The EPA has taken steps to reaffirm the free speech rights of independent scientists who advise the agency, backing away from a memorandum that invited criticism from science and journalism groups late this summer. A clarification of EPA policy has been sent to scientists on the EPA Science Advisory Board and other agency committees that provide scientific analysis and advice and posted on the EPA website.
In August, scientists raised concerns that a new memorandum would require them to check with the EPA before they spoke publicly about anything related to their expertise, an obviously untenable position. The Center for Science and Democracy at UCS subsequently joined several science and journalism societies on a letter to EPA Administrator Gina McCarthy urging her to revisit the new policy.
Shortly thereafter, the agency agreed to do so. The clarification is clear and concise and, unlike the previous memorandum, one doesn’t need to consult a lawyer to understand its intent. The clarification, which quotes liberally from the agency’s scientific integrity policy and the Science Advisory Board handbook, makes clear that scientists on EPA committees have the explicit right to respond to any inquiry in their capacity as private citizens.
It also gives them the ability to speak about most committee business except for discussions that are happening during the “deliberative phase,” which is generally the time when scientist are having frank discussions about the science to arrive at a consensus view. Any scientist, of course, is free to leave her name off of an assessment that she thinks has been improperly prepared, or to resign from a committee that she thinks has been compromised.
Some journalists may be concerned that keeping the initial memorandum on the books might send the wrong message, or worry that scientists won’t feel empowered to report malfeasance. It will be necessary to keep an eye on the agency to make sure this doesn’t happen.
While in a best case scenario the agency would have just rescinded the initial memo, the clarification should return the committee to business as usual. These are the kinds of rules that scientists are used to, and we don’t anticipate them having much of an effect on the ability of independent scientists to speak openly or help the public understand the work of EPA advisory committees.
The context here is important, of course: the EPA Science Advisory Board has been subject to relentless attacks by members of Congress who don’t appreciate its work. The clarification comes as Congress continues its disingenuous war against the EPA and the way it uses science to develop and update policies that protect our health and environment. The first bill the lame duck House of Representatives passed when it returned after the election would increase corporate influence over the Science Advisory Board and limit the ability of independent scientists to present before it. It’s not surprising that the agency’s first reaction was to close ranks.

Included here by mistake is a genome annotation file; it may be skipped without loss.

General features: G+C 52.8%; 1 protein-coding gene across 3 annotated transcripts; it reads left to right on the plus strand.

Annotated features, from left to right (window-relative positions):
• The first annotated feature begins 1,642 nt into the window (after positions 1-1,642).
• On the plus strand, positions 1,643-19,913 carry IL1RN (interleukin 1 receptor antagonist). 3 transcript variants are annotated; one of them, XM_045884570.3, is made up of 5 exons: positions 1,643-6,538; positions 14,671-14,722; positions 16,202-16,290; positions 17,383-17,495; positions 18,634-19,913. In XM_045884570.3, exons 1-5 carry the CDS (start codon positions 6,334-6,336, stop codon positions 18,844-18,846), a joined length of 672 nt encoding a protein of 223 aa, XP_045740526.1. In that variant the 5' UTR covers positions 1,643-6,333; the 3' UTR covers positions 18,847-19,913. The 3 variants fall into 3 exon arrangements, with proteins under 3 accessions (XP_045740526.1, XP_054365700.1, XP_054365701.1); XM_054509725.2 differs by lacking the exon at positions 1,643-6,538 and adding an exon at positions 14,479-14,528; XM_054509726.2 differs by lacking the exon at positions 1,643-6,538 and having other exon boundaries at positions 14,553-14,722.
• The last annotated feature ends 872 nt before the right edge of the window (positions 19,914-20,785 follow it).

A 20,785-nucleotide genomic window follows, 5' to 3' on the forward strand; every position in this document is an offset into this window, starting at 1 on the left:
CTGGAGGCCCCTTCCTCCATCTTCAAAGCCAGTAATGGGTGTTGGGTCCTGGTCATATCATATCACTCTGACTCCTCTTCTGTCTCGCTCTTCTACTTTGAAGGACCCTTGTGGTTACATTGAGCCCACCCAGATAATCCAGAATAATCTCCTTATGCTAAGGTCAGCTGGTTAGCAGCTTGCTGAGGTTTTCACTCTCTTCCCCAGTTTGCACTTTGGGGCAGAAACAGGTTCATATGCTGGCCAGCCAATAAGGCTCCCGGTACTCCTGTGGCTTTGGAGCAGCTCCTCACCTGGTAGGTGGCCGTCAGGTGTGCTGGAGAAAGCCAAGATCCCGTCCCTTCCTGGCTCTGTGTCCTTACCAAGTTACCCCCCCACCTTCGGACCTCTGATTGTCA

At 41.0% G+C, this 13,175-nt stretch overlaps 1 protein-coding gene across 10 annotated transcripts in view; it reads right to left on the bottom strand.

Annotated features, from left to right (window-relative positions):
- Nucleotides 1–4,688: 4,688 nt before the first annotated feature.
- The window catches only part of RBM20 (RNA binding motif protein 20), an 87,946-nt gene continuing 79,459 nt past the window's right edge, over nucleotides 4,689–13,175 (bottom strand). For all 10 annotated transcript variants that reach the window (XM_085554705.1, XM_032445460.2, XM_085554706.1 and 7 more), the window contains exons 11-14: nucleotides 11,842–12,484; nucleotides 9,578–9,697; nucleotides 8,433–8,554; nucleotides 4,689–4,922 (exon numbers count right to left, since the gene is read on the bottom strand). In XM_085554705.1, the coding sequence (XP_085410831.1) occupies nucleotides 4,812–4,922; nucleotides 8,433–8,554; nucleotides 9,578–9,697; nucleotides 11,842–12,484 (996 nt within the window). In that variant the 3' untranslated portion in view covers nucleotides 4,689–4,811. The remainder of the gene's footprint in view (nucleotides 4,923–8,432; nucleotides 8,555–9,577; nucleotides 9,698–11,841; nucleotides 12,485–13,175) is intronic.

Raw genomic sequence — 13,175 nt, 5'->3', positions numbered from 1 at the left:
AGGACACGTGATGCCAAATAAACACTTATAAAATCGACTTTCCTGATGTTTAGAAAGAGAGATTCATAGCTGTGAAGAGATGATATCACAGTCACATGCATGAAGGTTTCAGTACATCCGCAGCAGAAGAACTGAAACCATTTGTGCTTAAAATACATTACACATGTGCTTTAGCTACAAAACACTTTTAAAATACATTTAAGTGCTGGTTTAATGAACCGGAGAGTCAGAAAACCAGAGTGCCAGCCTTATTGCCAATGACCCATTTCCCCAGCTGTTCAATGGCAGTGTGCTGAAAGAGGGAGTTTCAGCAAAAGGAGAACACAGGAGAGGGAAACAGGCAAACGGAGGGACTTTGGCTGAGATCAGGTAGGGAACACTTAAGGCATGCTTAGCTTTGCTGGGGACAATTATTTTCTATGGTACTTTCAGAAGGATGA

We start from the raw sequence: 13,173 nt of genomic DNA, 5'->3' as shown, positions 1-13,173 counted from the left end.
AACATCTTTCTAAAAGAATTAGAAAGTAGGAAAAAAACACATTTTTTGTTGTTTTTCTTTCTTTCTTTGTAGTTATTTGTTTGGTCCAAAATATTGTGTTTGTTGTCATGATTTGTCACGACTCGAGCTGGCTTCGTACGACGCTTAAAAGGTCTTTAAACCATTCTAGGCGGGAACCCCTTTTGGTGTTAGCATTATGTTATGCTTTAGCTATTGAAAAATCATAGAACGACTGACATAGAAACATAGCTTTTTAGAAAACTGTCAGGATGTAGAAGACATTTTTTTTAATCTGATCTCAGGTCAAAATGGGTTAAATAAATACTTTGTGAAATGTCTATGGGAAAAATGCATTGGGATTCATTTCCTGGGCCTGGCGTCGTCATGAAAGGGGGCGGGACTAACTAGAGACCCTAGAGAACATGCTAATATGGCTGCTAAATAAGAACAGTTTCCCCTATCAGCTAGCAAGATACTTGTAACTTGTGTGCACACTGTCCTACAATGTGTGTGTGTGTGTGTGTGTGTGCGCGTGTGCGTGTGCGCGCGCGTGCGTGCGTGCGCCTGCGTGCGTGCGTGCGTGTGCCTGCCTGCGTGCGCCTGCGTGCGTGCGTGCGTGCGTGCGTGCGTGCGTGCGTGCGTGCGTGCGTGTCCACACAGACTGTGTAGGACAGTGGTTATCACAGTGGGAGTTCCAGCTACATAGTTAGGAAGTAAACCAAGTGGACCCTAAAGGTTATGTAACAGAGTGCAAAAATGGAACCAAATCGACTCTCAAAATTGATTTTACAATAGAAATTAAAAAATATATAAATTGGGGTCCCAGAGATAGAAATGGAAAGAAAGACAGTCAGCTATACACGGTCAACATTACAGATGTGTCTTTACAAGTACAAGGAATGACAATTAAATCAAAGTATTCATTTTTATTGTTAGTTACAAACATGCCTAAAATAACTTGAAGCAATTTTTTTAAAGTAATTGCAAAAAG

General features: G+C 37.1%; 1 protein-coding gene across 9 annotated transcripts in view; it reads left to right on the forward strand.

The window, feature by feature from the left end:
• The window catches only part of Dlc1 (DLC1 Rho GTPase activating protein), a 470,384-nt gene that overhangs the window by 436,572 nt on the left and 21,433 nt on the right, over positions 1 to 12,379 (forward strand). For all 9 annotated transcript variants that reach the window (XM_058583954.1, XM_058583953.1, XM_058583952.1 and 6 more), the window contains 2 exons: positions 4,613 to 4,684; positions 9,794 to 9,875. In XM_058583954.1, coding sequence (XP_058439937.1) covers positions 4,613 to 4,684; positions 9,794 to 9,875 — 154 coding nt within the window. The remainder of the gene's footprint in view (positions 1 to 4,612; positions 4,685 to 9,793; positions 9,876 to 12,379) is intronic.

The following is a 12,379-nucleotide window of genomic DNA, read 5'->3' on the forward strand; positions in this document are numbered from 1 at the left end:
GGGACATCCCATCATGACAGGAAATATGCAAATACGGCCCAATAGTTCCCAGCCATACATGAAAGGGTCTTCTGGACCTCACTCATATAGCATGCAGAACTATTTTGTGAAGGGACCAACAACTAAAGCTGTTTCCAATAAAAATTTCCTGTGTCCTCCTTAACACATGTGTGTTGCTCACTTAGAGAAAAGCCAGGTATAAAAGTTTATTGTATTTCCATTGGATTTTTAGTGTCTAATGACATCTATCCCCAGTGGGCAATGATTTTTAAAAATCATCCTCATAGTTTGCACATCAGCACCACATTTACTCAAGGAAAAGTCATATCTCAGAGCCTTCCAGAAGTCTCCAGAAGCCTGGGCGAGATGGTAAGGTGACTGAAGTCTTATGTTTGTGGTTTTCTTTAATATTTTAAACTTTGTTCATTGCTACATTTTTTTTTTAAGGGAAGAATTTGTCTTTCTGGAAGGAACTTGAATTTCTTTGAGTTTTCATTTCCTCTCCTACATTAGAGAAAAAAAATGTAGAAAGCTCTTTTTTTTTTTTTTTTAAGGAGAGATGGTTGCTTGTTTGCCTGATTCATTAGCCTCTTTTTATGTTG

But here, by clarifying the initial memorandum and recognizing that it may have gone too far, the EPA is doing the right thing. If adopted more widely, the constraints could have curtailed public access to thousands of subject matter experts who give freely share their expertise to inform critical decisions about our health and environment. It also could have discouraged these experts from serving on these important committees. I’m happy to see that the constraints in the initial memorandum were dialed back, and hope other agencies considering similar moves will take notice.
Ultimately, scientists want clarity, and the press and the public wants access to their expertise. The new memorandum accomplishes both of these goals. We should move forward with the presumption and expectation that scientists, if they choose, are free to publicly share anything that would not compromise the integrity of the deliberative processes adopted by the committee and commonly accepted among scientists.
Further, the high profile this issue received has made more people aware of the tremendous resource that advisory committee members represent. Tens of thousands of experts serve on nearly a thousand federal advisory committees throughout the government, and can help the public become familiar not only with science but also how that science informs (or fails to inform) policy.
To be sure, we will continue to push for the rights of scientists inside the EPA and all federal agencies to speak freely, as called for in policies already on the books but imperfectly implemented. And journalists will and should keep up the pressure to get meaningful access to agency subject matter experts, access that is critical both in times of emergency and over the long term.
But now, the latest action signals that the EPA is willing to rethink its practices as well as its policies, and the agency is well served to do so. We look forward to informing those efforts.